Novel power scaling architectures for fibre and solid-state sources.
University of Southampton, Optoelectronics Research Centre,
This thesis explores approaches for scaling the output power of rare-earth ion doped fibre lasers and amplifiers, fibre amplified spontaneous emission sources, and solid state
laser oscillators. Scaling output power from laser sources has been a topic of interest ever since the first laser was demonstrated. The development of new geometries and novel techniques for reducing effects that limit the maximum output power are particularly important. Three approaches for power scaling are demonstrated here. The first is an all fibre geometry for producing predominately single-ended operation. By exploiting the high available gain in rare-earth-ion doped fibres, predominately single-ended laser output can be achieved in a high loss cavity with feedback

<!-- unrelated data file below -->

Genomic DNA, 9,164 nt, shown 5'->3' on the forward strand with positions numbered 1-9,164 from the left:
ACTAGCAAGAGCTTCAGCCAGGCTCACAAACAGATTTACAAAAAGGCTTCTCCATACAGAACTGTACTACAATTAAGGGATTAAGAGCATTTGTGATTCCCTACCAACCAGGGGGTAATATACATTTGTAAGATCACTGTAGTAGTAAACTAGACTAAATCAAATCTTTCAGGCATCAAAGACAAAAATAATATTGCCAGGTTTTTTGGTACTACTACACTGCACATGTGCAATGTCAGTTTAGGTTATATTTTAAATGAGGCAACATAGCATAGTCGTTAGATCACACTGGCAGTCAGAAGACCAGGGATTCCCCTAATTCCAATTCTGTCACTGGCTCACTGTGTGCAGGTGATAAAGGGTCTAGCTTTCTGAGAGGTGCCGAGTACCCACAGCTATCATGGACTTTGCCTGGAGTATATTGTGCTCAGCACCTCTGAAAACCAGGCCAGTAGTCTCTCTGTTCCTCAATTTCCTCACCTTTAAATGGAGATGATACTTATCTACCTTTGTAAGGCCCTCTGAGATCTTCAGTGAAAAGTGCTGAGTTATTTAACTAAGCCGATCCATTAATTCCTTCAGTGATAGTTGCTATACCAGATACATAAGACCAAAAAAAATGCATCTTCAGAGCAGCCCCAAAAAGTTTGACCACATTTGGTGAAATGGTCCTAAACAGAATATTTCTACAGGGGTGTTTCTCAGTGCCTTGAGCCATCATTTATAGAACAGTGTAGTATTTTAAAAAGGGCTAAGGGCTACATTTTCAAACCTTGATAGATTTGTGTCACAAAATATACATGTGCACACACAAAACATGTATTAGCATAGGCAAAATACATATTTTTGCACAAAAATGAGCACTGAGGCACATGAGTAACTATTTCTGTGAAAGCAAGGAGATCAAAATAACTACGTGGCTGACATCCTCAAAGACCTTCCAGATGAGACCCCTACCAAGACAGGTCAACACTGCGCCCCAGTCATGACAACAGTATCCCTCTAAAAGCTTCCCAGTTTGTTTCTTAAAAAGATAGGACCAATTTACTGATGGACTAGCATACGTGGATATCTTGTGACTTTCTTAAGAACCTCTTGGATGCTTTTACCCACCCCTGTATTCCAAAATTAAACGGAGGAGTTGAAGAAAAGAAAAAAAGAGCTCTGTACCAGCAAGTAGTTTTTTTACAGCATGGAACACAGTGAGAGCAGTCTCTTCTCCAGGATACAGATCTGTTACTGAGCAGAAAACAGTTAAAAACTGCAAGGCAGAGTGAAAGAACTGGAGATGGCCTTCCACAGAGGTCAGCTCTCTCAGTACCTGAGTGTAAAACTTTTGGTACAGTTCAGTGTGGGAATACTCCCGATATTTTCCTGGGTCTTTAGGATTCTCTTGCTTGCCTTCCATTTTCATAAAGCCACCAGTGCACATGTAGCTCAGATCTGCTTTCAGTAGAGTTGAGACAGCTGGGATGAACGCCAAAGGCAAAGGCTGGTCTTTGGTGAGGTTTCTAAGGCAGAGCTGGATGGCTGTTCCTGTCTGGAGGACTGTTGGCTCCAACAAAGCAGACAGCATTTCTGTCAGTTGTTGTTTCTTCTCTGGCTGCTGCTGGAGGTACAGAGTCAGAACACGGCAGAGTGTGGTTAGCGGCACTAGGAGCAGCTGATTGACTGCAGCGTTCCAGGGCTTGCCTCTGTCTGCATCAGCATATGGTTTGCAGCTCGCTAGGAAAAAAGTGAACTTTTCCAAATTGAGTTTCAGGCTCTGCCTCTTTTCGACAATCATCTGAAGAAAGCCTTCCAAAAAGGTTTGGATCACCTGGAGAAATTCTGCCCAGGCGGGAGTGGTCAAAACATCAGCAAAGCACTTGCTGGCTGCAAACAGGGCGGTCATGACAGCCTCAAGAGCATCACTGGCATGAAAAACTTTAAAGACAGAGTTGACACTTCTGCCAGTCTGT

at one end considerably lower than the other. This was demonstrated with an Yb doped fibre laser using a low loss end termination scheme to produce 29W and 2W in the forward and backward directions, respectively, for launched pump power of 48W. This corresponds to a slope efficiency for the forward direction of 77%. The single-ended scheme was also applied to a Tm-doped fibre ASE system, producing a maximum output of 11W for 43W of launched pump, with an emission bandwidth of 36nm centred at 1958nm. Secondly, a Tm-doped fibre distributed feedback laser with 875mW of single frequency utput at 1943nm was used in a master oscillator power amplifier configuration. Using three amplifier stages, the output was scaled to 100W of output with a final polarisation extinction ratio of >94% and a beam propagation factor ofM2 <1.25. The last laser architecture was a cryogenically cooled Ho:YAGlaser in-band pumped by a diode pumped Tm-doped fibre laser. After determining the absorption bandwidth as a function of temperature at the desired pump wavelength of 1932nm in Ho:YAG, the fibre laser was constructed to have an emission line-width of <0.2nm to achieve efficient overlap with the absorption peak. This fibre laser was used to pump two different Ho:YAG laser configurations. The first was a free-running laser based on a simple two-mirror cavity design, which showed a factor of 1.7 increase in the laser slope efficiency and a factor of 10 decrease in threshold pump power when the crystal temperature was reduced from 300K to 77K. The second cavity condition discussed was for low quantum defect operation, which was demonstrated at 1970nm corresponding to a quantum defect of just 2%. Lastly, further power scaling and other applications for all three approaches are discussed
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